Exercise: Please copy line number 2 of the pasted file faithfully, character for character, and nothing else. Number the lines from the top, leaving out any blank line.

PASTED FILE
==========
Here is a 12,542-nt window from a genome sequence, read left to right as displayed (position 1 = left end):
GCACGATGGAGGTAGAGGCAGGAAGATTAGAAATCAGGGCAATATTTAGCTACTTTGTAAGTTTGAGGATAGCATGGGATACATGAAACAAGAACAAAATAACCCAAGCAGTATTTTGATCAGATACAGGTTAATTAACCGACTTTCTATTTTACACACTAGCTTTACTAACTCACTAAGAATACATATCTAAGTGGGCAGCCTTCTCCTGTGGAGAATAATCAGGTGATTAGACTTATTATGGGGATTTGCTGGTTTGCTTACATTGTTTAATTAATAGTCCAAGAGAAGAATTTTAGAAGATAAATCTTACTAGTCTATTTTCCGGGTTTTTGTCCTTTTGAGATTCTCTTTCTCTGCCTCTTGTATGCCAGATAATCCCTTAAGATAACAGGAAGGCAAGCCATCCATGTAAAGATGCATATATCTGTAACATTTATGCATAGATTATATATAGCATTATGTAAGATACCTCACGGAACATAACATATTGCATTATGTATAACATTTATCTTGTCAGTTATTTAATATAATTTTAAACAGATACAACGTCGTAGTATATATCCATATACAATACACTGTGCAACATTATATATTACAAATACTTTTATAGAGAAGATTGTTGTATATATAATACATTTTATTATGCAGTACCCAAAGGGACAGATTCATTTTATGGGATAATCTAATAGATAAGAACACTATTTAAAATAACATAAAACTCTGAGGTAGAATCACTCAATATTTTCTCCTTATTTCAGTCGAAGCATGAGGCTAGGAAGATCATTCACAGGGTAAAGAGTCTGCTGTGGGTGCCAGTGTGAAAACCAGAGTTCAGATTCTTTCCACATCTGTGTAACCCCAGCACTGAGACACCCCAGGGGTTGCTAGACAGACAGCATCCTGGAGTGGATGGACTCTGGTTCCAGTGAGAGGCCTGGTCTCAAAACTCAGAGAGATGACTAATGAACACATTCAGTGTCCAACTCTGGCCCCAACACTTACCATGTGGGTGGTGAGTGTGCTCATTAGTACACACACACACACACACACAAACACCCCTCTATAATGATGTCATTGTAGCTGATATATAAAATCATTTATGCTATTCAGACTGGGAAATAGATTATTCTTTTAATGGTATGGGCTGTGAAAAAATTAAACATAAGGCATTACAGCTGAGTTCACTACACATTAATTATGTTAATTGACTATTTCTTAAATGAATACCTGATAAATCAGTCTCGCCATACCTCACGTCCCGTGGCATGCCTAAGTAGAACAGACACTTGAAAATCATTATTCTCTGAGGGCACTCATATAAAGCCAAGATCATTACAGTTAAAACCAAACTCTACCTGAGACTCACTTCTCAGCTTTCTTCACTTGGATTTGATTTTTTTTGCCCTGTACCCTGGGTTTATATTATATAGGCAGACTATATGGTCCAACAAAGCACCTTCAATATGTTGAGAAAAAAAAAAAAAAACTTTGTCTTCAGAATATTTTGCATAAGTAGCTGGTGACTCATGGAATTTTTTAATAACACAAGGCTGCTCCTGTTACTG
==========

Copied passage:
GCACGATGGAGGTAGAGGCAGGAAGATTAGAAATCAGGGCAATATTTAGCTACTTTGTAAGTTTGAGGATAGCATGGGATACATGAAACAAGAACAAAATAACCCAAGCAGTATTTTGATCAGATACAGGTTAATTAACCGACTTTCTATTTTACACACTAGCTTTACTAACTCACTAAGAATACATATCTAAGTGGGCAGCCTTCTCCTGTGGAGAATAATCAGGTGATTAGACTTATTATGGGGATTTGCTGGTTTGCTTACATTGTTTAATTAATAGTCCAAGAGAAGAATTTTAGAAGATAAATCTTACTAGTCTATTTTCCGGGTTTTTGTCCTTTTGAGATTCTCTTTCTCTGCCTCTTGTATGCCAGATAATCCCTTAAGATAACAGGAAGGCAAGCCATCCATGTAAAGATGCATATATCTGTAACATTTATGCATAGATTATATATAGCATTATGTAAGATACCTCACGGAACATAACATATTGCATTATGTATAACATTTATCTTGTCAGTTATTTAATATAATTTTAAACAGATACAACGTCGTAGTATATATCCATATACAATACACTGTGCAACATTATATATTACAAATACTTTTATAGAGAAGATTGTTGTATATATAATACATTTTATTATGCAGTACCCAAAGGGACAGATTCATTTTATGGGATAATCTAATAGATAAGAACACTATTTAAAATAACATAAAACTCTGAGGTAGAATCACTCAATATTTTCTCCTTATTTCAGTCGAAGCATGAGGCTAGGAAGATCATTCACAGGGTAAAGAGTCTGCTGTGGGTGCCAGTGTGAAAACCAGAGTTCAGATTCTTTCCACATCTGTGTAACCCCAGCACTGAGACACCCCAGGGGTTGCTAGACAGACAGCATCCTGGAGTGGATGGACTCTGGTTCCAGTGAGAGGCCTGGTCTCAAAACTCAGAGAGATGACTAATGAACACATTCAGTGTCCAACTCTGGCCCCAACACTTACCATGTGGGTGGTGAGTGTGCTCATTAGTACACACACACACACACACACAAACACCCCTCTATAATGATGTCATTGTAGCTGATATATAAAATCATTTATGCTATTCAGACTGGGAAATAGATTATTCTTTTAATGGTATGGGCTGTGAAAAAATTAAACATAAGGCATTACAGCTGAGTTCACTACACATTAATTATGTTAATTGACTATTTCTTAAATGAATACCTGATAAATCAGTCTCGCCATACCTCACGTCCCGTGGCATGCCTAAGTAGAACAGACACTTGAAAATCATTATTCTCTGAGGGCACTCATATAAAGCCAAGATCATTACAGTTAAAACCAAACTCTACCTGAGACTCACTTCTCAGCTTTCTTCACTTGGATTTGATTTTTTTTGCCCTGTACCCTGGGTTTATATTATATAGGCAGACTATATGGTCCAACAAAGCACCTTCAATATGTTGAGAAAAAAAAAAAAAAACTTTGTCTTCAGAATATTTTGCATAAGTAGCTGGTGACTCATGGAATTTTTTAATAACACAAGGCTGCTCCTGTTACTG